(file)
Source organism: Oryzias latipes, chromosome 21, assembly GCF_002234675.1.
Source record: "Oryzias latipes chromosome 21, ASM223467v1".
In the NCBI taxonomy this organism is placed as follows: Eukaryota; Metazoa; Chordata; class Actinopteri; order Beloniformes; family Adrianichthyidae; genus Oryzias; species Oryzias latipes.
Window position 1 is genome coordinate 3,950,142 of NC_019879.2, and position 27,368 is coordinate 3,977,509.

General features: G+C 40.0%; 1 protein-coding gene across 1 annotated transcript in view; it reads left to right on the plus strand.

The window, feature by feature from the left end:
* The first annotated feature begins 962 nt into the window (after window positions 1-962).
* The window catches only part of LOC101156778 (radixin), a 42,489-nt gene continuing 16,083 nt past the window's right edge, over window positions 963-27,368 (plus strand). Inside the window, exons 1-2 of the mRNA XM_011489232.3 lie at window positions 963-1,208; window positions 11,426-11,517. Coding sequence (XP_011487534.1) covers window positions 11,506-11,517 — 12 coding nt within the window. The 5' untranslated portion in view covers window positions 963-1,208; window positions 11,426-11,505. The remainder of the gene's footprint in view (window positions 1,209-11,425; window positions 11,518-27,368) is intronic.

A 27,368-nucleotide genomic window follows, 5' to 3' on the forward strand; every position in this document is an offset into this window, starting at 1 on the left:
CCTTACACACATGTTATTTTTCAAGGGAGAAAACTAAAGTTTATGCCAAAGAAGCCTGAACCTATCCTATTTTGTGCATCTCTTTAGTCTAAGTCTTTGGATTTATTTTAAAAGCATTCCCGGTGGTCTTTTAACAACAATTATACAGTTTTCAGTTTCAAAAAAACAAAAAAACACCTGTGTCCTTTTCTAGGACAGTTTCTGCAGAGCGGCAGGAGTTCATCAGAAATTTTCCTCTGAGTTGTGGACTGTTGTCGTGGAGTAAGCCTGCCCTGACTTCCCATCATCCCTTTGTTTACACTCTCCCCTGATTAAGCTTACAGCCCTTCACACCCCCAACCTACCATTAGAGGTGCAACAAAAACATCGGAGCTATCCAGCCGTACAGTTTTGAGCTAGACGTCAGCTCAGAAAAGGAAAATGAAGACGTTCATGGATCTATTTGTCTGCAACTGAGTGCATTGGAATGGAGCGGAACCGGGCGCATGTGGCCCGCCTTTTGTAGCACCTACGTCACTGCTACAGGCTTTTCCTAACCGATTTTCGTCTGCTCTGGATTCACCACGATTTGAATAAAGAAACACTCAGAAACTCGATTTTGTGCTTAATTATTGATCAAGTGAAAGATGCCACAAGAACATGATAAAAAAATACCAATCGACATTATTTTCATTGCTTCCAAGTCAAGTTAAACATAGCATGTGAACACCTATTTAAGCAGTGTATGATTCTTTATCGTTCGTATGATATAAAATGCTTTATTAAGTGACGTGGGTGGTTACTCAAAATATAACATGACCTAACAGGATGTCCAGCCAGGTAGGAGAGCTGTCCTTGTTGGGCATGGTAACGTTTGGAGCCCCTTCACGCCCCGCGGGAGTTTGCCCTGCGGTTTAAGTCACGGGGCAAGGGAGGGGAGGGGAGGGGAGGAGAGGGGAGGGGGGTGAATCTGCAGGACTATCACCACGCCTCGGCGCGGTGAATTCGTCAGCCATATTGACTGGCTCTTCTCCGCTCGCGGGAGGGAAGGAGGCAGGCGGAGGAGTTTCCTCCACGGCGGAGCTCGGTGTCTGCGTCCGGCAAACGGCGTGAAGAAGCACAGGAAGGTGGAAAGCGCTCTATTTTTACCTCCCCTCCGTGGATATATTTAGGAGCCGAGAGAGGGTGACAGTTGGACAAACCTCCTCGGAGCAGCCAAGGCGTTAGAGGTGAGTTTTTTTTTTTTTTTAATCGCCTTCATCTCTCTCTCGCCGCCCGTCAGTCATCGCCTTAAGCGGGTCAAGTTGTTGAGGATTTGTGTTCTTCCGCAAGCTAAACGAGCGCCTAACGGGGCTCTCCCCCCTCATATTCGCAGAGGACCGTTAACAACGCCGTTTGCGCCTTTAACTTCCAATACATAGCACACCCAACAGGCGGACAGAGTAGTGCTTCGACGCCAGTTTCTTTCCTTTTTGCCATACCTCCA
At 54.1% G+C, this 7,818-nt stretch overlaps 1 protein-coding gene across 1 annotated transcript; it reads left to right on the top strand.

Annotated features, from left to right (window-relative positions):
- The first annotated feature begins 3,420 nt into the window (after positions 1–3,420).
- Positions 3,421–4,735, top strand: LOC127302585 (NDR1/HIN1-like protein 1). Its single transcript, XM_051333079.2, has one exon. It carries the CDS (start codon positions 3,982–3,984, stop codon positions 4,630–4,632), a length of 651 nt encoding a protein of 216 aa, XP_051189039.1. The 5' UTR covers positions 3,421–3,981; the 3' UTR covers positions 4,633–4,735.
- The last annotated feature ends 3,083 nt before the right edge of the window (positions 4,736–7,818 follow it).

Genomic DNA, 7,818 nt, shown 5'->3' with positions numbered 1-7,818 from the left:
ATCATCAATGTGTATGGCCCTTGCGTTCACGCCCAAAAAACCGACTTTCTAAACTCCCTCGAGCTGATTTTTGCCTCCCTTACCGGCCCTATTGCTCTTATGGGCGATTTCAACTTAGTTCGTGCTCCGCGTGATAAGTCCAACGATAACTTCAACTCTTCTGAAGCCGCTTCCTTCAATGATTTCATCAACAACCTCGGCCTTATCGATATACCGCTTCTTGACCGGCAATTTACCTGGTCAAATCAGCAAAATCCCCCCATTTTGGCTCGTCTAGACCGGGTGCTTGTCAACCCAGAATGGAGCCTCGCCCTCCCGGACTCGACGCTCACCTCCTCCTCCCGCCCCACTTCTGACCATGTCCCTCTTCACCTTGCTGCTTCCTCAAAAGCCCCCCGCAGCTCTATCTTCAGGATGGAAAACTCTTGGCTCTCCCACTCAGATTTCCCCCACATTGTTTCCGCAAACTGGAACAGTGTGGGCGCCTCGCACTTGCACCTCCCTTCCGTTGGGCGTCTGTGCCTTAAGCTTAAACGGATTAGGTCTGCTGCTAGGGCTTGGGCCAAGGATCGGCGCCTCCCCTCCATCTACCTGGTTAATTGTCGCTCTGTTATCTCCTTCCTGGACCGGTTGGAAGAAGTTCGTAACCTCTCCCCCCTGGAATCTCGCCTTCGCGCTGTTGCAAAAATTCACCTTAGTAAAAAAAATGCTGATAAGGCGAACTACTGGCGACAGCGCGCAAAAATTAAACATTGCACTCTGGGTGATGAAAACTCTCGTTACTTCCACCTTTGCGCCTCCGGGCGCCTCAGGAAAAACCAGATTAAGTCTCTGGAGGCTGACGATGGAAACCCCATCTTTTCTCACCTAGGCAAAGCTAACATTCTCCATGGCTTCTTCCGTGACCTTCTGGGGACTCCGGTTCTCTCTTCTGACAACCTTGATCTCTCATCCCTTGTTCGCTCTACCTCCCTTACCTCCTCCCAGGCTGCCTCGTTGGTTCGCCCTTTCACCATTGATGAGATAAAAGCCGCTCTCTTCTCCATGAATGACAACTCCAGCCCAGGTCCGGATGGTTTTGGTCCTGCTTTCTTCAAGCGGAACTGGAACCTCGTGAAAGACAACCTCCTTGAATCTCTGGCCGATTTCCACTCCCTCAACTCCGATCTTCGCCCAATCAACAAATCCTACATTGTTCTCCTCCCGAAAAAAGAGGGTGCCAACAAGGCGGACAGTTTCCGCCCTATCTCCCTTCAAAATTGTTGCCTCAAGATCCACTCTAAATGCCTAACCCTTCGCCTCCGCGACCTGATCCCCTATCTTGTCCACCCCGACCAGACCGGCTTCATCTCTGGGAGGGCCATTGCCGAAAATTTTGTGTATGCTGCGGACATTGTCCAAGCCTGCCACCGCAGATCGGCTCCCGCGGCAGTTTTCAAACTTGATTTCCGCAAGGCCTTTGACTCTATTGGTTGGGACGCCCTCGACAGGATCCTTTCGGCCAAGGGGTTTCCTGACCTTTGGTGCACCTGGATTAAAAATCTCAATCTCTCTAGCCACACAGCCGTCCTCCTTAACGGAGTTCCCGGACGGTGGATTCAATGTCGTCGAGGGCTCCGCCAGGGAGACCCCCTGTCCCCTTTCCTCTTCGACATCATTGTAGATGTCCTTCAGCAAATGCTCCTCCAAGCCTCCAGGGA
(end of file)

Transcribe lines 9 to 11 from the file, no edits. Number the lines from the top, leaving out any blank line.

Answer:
A 27,368-nucleotide genomic window follows, 5' to 3' on the forward strand; every position in this document is an offset into this window, starting at 1 on the left:
CCTTACACACATGTTATTTTTCAAGGGAGAAAACTAAAGTTTATGCCAAAGAAGCCTGAACCTATCCTATTTTGTGCATCTCTTTAGTCTAAGTCTTTGGATTTATTTTAAAAGCATTCCCGGTGGTCTTTTAACAACAATTATACAGTTTTCAGTTTCAAAAAAACAAAAAAACACCTGTGTCCTTTTCTAGGACAGTTTCTGCAGAGCGGCAGGAGTTCATCAGAAATTTTCCTCTGAGTTGTGGACTGTTGTCGTGGAGTAAGCCTGCCCTGACTTCCCATCATCCCTTTGTTTACACTCTCCCCTGATTAAGCTTACAGCCCTTCACACCCCCAACCTACCATTAGAGGTGCAACAAAAACATCGGAGCTATCCAGCCGTACAGTTTTGAGCTAGACGTCAGCTCAGAAAAGGAAAATGAAGACGTTCATGGATCTATTTGTCTGCAACTGAGTGCATTGGAATGGAGCGGAACCGGGCGCATGTGGCCCGCCTTTTGTAGCACCTACGTCACTGCTACAGGCTTTTCCTAACCGATTTTCGTCTGCTCTGGATTCACCACGATTTGAATAAAGAAACACTCAGAAACTCGATTTTGTGCTTAATTATTGATCAAGTGAAAGATGCCACAAGAACATGATAAAAAAATACCAATCGACATTATTTTCATTGCTTCCAAGTCAAGTTAAACATAGCATGTGAACACCTATTTAAGCAGTGTATGATTCTTTATCGTTCGTATGATATAAAATGCTTTATTAAGTGACGTGGGTGGTTACTCAAAATATAACATGACCTAACAGGATGTCCAGCCAGGTAGGAGAGCTGTCCTTGTTGGGCATGGTAACGTTTGGAGCCCCTTCACGCCCCGCGGGAGTTTGCCCTGCGGTTTAAGTCACGGGGCAAGGGAGGGGAGGGGAGGGGAGGAGAGGGGAGGGGGGTGAATCTGCAGGACTATCACCACGCCTCGGCGCGGTGAATTCGTCAGCCATATTGACTGGCTCTTCTCCGCTCGCGGGAGGGAAGGAGGCAGGCGGAGGAGTTTCCTCCACGGCGGAGCTCGGTGTCTGCGTCCGGCAAACGGCGTGAAGAAGCACAGGAAGGTGGAAAGCGCTCTATTTTTACCTCCCCTCCGTGGATATATTTAGGAGCCGAGAGAGGGTGACAGTTGGACAAACCTCCTCGGAGCAGCCAAGGCGTTAGAGGTGAGTTTTTTTTTTTTTTTAATCGCCTTCATCTCTCTCTCGCCGCCCGTCAGTCATCGCCTTAAGCGGGTCAAGTTGTTGAGGATTTGTGTTCTTCCGCAAGCTAAACGAGCGCCTAACGGGGCTCTCCCCCCTCATATTCGCAGAGGACCGTTAACAACGCCGTTTGCGCCTTTAACTTCCAATACATAGCACACCCAACAGGCGGACAGAGTAGTGCTTCGACGCCAGTTTCTTTCCTTTTTGCCATACCTCCA
At 54.1% G+C, this 7,818-nt stretch overlaps 1 protein-coding gene across 1 annotated transcript; it reads left to right on the top strand.